“the first lesson in building a community of fanatics is to create a new, effective, unique and original solution that solves a real pain-point for your target demographic.”
Which leads to the second principle…
Know Your Audience
You can’t solve any problem if you don’t know what the problem is, and if you don’t know who your audience is – in painful, exquisite detail – then you can’t know what is troubling them.
Don't worry about how to start a blog.
Start by knowing your audience.
Who are they? Where do they live? What do they do? What do they want? What do they care about? What are they afraid of? What do they fear?
Paint as vivid a picture of your “customer avatar” as you can, because the more intimately familiar with them you are, the more clearly you will see what is really at the core of their problem.
And without knowing that, how can you solve it?
It helps when you are already familiar with your audience. As Dino puts it,
“The avatar I created for Triberr is named Dino Dogan. He is a blogger. He is a good blogger who has a hard time getting his content disseminated far and wide. I understand Dino’s fears. His frustrations. His pain-points. His passion. His desires. And we’ve made Triberr to solve Dino’s problems. Turns out, there are a lot of Dinos out there.”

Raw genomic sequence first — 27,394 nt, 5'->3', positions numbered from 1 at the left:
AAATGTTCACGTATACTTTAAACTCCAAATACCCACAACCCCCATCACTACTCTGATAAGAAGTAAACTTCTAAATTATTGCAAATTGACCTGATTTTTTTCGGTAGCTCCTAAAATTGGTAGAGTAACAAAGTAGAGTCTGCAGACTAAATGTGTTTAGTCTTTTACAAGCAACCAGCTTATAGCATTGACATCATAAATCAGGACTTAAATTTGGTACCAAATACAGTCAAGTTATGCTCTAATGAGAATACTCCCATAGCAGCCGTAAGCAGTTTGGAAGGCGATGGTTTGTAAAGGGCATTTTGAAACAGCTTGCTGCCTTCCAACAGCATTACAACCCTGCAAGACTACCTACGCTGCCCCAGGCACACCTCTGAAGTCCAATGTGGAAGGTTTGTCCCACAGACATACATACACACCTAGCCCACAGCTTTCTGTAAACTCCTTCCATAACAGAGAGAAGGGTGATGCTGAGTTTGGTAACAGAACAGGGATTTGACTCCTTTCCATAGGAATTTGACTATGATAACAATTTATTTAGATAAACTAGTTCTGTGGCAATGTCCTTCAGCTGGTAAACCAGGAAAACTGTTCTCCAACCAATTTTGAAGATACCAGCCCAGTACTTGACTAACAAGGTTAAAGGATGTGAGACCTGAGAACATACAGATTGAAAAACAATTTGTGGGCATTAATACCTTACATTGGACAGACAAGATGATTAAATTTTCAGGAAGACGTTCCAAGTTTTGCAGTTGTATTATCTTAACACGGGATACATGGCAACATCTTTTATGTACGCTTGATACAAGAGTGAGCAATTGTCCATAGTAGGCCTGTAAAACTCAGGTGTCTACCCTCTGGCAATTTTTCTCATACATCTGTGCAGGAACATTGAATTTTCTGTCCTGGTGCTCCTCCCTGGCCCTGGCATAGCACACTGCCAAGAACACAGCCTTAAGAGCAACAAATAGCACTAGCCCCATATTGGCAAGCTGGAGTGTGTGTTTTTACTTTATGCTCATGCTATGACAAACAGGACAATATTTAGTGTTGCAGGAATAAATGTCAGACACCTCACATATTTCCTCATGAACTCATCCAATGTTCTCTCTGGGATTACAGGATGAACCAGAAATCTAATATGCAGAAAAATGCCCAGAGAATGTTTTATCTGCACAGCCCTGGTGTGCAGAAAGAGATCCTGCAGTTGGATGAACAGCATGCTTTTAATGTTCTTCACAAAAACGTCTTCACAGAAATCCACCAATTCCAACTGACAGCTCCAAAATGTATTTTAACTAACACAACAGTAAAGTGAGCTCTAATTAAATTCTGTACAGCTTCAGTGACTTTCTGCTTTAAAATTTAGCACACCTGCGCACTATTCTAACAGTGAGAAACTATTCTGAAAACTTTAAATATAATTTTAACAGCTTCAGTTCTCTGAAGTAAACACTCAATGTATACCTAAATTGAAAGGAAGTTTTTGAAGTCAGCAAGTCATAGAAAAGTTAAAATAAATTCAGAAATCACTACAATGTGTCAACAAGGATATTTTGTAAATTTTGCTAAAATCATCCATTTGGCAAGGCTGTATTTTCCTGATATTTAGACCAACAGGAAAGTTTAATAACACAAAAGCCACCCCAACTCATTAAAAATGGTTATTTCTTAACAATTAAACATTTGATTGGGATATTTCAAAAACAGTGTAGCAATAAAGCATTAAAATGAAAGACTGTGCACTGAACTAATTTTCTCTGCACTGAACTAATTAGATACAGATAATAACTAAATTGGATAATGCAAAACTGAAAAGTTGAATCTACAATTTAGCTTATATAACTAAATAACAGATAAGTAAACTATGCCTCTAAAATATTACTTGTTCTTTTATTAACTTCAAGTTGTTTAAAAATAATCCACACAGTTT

That’s the best way to be sure you know your audience – if you’re just like them, and solving their problem solves yours, too. (Remember “I’m not just the owner, I’m a customer”?)
Now, in knowing and serving your audience, it’s important not to lose sight of who and what you are…
Be a Human
That’s right – at the core of it all, you’re a human being, and these days, that’s what people trust more than any corporate entity or snazzy logo.
As Dino says,
“Communities are people. And people want to interact with other people.”
So be a person. Use your own picture, and use your own name.
More importantly, be honest, up-front, and straight-forward. You’re a human being, and as such, you will make mistakes. Don’t try to hide behind a mask of corporate infallibility – just admit it when mistakes happen, apologize, and move on.
Don’t try to impress people, and don’t try to look like the coolest kid on the block. Just work hard to help people solve real problems.